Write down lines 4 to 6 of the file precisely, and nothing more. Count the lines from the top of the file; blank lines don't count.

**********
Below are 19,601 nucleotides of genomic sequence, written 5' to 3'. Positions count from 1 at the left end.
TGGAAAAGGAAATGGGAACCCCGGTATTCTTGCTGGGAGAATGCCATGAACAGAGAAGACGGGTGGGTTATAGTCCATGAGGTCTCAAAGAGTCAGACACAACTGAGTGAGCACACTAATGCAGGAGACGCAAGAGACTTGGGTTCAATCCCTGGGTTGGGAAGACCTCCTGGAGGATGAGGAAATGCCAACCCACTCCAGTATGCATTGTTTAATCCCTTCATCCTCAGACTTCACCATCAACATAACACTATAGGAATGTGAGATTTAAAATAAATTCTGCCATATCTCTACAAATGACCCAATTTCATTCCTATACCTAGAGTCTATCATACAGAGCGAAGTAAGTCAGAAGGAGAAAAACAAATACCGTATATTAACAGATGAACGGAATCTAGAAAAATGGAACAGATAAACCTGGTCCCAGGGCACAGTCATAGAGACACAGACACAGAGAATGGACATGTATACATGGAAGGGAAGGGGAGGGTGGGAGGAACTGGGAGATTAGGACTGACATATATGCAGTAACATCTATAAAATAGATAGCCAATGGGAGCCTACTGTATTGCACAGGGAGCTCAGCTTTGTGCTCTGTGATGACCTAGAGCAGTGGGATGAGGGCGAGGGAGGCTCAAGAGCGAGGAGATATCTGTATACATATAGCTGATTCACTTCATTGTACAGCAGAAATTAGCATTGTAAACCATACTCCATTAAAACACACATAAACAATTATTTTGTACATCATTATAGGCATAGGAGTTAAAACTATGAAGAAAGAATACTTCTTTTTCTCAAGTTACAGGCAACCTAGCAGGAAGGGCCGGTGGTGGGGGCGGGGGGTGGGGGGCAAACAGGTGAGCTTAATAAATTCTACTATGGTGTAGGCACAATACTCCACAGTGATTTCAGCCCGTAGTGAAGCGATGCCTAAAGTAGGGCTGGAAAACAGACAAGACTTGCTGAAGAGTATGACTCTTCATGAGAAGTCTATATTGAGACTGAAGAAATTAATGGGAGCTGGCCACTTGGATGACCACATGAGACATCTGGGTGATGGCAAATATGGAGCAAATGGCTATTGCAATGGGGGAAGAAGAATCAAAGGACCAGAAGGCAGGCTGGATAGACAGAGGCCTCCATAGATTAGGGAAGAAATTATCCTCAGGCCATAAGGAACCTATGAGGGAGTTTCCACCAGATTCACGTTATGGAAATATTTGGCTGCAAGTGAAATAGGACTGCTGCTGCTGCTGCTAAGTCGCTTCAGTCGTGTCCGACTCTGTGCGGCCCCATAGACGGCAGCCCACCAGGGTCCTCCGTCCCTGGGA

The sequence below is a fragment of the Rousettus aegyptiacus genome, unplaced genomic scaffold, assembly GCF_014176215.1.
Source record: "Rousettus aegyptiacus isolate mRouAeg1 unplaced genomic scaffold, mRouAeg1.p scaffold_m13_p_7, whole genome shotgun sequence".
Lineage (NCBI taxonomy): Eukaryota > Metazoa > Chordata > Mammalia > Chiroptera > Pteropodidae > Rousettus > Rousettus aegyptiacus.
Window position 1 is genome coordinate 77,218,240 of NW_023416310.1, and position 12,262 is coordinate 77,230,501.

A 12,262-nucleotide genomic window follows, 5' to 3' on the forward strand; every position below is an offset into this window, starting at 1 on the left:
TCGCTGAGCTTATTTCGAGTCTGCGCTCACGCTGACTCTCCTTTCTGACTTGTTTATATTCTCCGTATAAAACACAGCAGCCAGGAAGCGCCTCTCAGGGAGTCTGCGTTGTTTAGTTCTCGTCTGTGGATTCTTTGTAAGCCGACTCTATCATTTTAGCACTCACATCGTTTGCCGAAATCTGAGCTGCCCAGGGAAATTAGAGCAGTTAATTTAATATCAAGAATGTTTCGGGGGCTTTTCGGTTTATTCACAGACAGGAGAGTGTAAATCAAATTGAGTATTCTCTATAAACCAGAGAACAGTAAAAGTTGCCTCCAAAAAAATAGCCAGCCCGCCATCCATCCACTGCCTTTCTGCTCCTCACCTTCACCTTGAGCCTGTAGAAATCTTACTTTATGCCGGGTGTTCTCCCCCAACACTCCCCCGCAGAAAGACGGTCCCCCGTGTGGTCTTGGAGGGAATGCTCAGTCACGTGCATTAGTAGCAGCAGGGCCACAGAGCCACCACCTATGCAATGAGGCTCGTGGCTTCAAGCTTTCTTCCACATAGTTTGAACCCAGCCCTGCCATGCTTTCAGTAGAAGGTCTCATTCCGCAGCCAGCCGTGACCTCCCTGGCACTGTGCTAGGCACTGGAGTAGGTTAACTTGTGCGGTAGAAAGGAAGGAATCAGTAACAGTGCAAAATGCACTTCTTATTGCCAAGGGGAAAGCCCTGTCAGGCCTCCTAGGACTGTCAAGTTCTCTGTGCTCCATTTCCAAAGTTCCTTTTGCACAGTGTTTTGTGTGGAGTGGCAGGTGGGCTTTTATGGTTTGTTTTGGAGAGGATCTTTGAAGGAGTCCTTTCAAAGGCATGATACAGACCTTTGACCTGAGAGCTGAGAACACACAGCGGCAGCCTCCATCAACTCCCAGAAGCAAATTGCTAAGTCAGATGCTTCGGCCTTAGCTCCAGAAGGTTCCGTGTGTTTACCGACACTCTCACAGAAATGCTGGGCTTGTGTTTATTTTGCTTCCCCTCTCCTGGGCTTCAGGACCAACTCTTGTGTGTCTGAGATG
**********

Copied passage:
Source record: "Rousettus aegyptiacus isolate mRouAeg1 unplaced genomic scaffold, mRouAeg1.p scaffold_m13_p_7, whole genome shotgun sequence".
Lineage (NCBI taxonomy): Eukaryota > Metazoa > Chordata > Mammalia > Chiroptera > Pteropodidae > Rousettus > Rousettus aegyptiacus.
Window position 1 is genome coordinate 77,218,240 of NW_023416310.1, and position 12,262 is coordinate 77,230,501.